We calls on the Malaysian government as a member of the UN Human Rights Council to support the Resolution and assist in the reconciliation process of Sri Lanka and affirm its commitment to human rights and humanitarian improvement that Malaysia have demonstrated in response to the recent conflicts in Bosnia and Palestine.

 

Background

In September 2010, a three-member panel was set up following the Joint Statement made by UN Secretary–Genral Ban Ki Moon and Sri Lankan President Mahinda Rajapakse, after the Secretary-General Ban visited Sri Lanka shortly after the end of the conflict in May 2009.
The panel consisted of Mr. Marzuki Darusman (Indonesia), Ms. Yasmin Sooka (South Africa) and Prof. Steven Ratner (USA).
The panel found “credible allegations” that the Sri Lankan military/government killed civilians through widespread shelling; shelled hospitals and humanitarian objects; denied humanitarian assistance; violated the human rights of civilians and Tamil Tiger combatants; and violated the human rights of non- combatants outside the conflict zone such as the media representatives.
The Panel calls on the Sri Lankan Government immediately to “commence genuine investigations into these and other alleged violations of international humanitarian and human rights law committed by both sides involved in the armed conflict. The report also recommends that the Secretary General “immediately proceed to establish an independent international mechanism.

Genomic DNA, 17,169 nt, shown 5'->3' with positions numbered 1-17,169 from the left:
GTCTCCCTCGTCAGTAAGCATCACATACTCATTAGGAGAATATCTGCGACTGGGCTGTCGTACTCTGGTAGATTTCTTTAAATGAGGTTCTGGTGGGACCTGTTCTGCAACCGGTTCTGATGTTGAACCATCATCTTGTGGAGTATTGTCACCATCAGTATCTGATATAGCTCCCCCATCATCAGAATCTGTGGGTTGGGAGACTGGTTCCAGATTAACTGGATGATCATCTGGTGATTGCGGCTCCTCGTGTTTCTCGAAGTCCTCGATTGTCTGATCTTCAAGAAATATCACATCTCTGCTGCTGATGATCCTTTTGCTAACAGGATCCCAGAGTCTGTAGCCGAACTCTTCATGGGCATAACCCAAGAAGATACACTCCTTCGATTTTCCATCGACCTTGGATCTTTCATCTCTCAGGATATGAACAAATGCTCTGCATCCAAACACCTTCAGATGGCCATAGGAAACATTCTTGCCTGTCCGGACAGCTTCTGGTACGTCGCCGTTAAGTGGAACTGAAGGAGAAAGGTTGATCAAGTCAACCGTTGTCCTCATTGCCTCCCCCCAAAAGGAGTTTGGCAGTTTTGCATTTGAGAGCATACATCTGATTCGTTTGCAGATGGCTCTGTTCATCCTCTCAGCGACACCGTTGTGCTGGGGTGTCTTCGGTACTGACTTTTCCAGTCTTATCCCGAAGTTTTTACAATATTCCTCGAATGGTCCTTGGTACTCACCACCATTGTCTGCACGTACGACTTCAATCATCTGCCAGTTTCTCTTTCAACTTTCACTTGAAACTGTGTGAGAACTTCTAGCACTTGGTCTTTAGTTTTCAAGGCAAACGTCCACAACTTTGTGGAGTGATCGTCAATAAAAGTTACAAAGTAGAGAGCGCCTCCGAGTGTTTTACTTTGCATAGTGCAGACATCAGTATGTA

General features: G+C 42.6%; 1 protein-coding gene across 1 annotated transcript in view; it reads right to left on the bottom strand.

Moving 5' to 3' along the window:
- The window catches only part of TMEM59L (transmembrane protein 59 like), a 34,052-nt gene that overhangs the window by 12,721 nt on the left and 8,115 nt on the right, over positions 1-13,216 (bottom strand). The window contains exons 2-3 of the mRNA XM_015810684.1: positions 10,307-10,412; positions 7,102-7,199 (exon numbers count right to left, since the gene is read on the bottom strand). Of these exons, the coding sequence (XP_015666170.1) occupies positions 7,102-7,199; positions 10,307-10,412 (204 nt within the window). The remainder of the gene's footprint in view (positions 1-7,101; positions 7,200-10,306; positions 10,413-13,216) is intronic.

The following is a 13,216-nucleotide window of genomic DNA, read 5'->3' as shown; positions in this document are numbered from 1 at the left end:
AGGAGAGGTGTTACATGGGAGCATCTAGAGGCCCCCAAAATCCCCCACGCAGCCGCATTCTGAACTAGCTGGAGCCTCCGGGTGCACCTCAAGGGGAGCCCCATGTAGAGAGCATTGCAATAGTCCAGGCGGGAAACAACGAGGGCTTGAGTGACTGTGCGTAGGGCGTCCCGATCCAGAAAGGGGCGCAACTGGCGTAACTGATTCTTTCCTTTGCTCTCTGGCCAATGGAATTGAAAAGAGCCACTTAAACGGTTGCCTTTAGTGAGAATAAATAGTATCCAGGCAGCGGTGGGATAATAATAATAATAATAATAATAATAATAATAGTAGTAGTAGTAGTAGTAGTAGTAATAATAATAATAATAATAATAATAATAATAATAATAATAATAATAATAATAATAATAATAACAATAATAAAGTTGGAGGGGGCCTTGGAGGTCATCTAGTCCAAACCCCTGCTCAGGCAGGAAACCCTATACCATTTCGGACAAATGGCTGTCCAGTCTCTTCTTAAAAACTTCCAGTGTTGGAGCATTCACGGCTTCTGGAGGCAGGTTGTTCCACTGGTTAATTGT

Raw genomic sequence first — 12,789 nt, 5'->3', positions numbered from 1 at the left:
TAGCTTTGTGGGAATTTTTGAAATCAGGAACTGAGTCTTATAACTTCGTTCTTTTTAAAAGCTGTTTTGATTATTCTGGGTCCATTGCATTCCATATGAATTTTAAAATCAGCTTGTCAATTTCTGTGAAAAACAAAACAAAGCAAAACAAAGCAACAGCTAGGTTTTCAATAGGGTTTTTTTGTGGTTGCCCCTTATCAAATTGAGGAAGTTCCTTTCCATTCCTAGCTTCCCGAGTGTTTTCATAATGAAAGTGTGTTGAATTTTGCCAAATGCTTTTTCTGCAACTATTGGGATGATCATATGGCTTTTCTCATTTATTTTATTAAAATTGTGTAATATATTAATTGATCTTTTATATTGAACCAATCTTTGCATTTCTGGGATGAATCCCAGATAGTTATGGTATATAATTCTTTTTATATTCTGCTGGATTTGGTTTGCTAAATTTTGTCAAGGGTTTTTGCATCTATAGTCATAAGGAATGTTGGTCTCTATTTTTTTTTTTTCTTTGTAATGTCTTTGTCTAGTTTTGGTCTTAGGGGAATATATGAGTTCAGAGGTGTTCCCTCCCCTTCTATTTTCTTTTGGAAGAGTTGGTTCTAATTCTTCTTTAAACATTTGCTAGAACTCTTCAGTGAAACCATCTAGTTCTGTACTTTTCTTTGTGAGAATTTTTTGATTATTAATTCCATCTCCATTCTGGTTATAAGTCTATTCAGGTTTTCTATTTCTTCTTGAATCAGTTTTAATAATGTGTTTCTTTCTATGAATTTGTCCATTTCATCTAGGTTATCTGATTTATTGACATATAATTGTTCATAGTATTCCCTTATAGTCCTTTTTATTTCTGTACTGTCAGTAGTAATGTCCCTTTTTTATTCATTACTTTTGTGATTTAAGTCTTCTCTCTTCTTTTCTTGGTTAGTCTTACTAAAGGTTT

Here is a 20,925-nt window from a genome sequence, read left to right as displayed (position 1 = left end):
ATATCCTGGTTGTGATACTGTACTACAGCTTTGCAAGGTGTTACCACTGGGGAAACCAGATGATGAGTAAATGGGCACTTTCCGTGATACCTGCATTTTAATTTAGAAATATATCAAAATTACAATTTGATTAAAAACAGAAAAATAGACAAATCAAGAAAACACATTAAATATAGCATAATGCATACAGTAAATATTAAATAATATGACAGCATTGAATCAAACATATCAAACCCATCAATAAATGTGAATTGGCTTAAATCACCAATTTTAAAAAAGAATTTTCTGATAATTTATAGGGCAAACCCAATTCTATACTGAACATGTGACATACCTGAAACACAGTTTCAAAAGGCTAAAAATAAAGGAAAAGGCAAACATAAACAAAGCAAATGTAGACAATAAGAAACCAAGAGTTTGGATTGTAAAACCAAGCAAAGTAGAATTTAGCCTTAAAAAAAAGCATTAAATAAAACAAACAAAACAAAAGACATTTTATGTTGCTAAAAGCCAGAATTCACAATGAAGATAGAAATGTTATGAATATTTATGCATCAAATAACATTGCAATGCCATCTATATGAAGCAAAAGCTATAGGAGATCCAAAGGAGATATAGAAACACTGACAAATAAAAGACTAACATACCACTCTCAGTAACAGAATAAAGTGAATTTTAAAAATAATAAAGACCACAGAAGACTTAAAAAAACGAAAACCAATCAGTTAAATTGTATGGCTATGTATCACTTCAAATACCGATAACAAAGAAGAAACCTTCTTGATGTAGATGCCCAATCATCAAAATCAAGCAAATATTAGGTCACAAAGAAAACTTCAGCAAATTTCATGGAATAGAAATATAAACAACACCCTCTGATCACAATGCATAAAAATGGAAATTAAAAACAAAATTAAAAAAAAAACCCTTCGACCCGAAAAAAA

Sri Lanka’s government, which refused to cooperate with the panel, has criticized the Report’s findings as fundamentally flawed and based on unverified claims.
On March 7, 2012, a draft resolution was submitted to the United Nations Human Rights Council Session. The 3 point resolution calls for the following
1. The Government of Sri Lanka to implement the constructive recommendations in the LLRC report and take all necessary additional steps to fulfill its relevant legal obligations and commitment to initiate credible and independent actions to ensure justice, equity, accountability and reconciliation for all Sri Lankans,
2. The Government of Sri Lanka to present a comprehensive action plan as expeditiously as possible detailing the steps the Government has taken and will take to implement the LLRC recommendations and also to address alleged violations of international law,
3. Encourages the Office of the High Commissioner for Human Rights and relevant special procedures to provide, and the Government of Sri Lanka to accept, advice and technical assistance on implementing those steps and requests the Office of the High Commissioner for Human Rights to present a report to the Council on the provision of such assistance at its twenty-second session.